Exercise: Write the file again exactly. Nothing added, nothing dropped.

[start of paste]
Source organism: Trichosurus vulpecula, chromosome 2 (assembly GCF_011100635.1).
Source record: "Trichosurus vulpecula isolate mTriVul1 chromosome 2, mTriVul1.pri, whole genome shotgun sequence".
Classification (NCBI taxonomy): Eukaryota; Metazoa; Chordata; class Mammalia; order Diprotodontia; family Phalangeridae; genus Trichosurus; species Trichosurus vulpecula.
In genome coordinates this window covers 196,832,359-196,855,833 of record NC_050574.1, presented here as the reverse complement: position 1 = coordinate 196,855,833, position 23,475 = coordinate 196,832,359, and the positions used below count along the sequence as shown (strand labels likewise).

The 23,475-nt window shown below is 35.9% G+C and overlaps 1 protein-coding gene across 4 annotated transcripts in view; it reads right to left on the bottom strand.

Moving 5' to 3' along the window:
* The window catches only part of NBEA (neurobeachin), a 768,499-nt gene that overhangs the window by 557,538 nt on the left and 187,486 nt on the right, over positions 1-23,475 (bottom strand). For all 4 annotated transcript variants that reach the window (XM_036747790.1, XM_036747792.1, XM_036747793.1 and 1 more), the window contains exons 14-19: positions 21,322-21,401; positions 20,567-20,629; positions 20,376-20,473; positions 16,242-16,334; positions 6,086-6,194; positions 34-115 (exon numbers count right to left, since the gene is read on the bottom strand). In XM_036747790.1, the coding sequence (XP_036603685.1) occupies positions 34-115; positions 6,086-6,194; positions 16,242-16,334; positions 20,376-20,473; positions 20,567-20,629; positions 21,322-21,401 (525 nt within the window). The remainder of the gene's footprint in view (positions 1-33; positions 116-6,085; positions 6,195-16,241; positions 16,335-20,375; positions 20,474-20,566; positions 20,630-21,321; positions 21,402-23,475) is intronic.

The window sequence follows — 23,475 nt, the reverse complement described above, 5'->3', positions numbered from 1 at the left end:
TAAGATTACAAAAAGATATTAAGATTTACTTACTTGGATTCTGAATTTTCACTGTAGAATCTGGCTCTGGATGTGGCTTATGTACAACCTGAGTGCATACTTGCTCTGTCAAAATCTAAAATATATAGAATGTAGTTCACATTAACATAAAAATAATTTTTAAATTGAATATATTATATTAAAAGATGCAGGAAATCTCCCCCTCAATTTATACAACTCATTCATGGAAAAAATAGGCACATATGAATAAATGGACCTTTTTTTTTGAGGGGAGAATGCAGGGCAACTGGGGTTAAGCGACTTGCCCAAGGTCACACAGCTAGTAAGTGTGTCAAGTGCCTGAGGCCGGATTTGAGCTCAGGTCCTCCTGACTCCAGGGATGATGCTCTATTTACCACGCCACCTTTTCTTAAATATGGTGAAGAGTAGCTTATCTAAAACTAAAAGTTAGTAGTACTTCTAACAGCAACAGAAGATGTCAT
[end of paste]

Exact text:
Source organism: Trichosurus vulpecula, chromosome 2 (assembly GCF_011100635.1).
Source record: "Trichosurus vulpecula isolate mTriVul1 chromosome 2, mTriVul1.pri, whole genome shotgun sequence".
Classification (NCBI taxonomy): Eukaryota; Metazoa; Chordata; class Mammalia; order Diprotodontia; family Phalangeridae; genus Trichosurus; species Trichosurus vulpecula.
In genome coordinates this window covers 196,832,359-196,855,833 of record NC_050574.1, presented here as the reverse complement: position 1 = coordinate 196,855,833, position 23,475 = coordinate 196,832,359, and the positions used below count along the sequence as shown (strand labels likewise).

The 23,475-nt window shown below is 35.9% G+C and overlaps 1 protein-coding gene across 4 annotated transcripts in view; it reads right to left on the bottom strand.

Moving 5' to 3' along the window:
* The window catches only part of NBEA (neurobeachin), a 768,499-nt gene that overhangs the window by 557,538 nt on the left and 187,486 nt on the right, over positions 1-23,475 (bottom strand). For all 4 annotated transcript variants that reach the window (XM_036747790.1, XM_036747792.1, XM_036747793.1 and 1 more), the window contains exons 14-19: positions 21,322-21,401; positions 20,567-20,629; positions 20,376-20,473; positions 16,242-16,334; positions 6,086-6,194; positions 34-115 (exon numbers count right to left, since the gene is read on the bottom strand). In XM_036747790.1, the coding sequence (XP_036603685.1) occupies positions 34-115; positions 6,086-6,194; positions 16,242-16,334; positions 20,376-20,473; positions 20,567-20,629; positions 21,322-21,401 (525 nt within the window). The remainder of the gene's footprint in view (positions 1-33; positions 116-6,085; positions 6,195-16,241; positions 16,335-20,375; positions 20,474-20,566; positions 20,630-21,321; positions 21,402-23,475) is intronic.

The window sequence follows — 23,475 nt, the reverse complement described above, 5'->3', positions numbered from 1 at the left end:
TAAGATTACAAAAAGATATTAAGATTTACTTACTTGGATTCTGAATTTTCACTGTAGAATCTGGCTCTGGATGTGGCTTATGTACAACCTGAGTGCATACTTGCTCTGTCAAAATCTAAAATATATAGAATGTAGTTCACATTAACATAAAAATAATTTTTAAATTGAATATATTATATTAAAAGATGCAGGAAATCTCCCCCTCAATTTATACAACTCATTCATGGAAAAAATAGGCACATATGAATAAATGGACCTTTTTTTTTGAGGGGAGAATGCAGGGCAACTGGGGTTAAGCGACTTGCCCAAGGTCACACAGCTAGTAAGTGTGTCAAGTGCCTGAGGCCGGATTTGAGCTCAGGTCCTCCTGACTCCAGGGATGATGCTCTATTTACCACGCCACCTTTTCTTAAATATGGTGAAGAGTAGCTTATCTAAAACTAAAAGTTAGTAGTACTTCTAACAGCAACAGAAGATGTCAT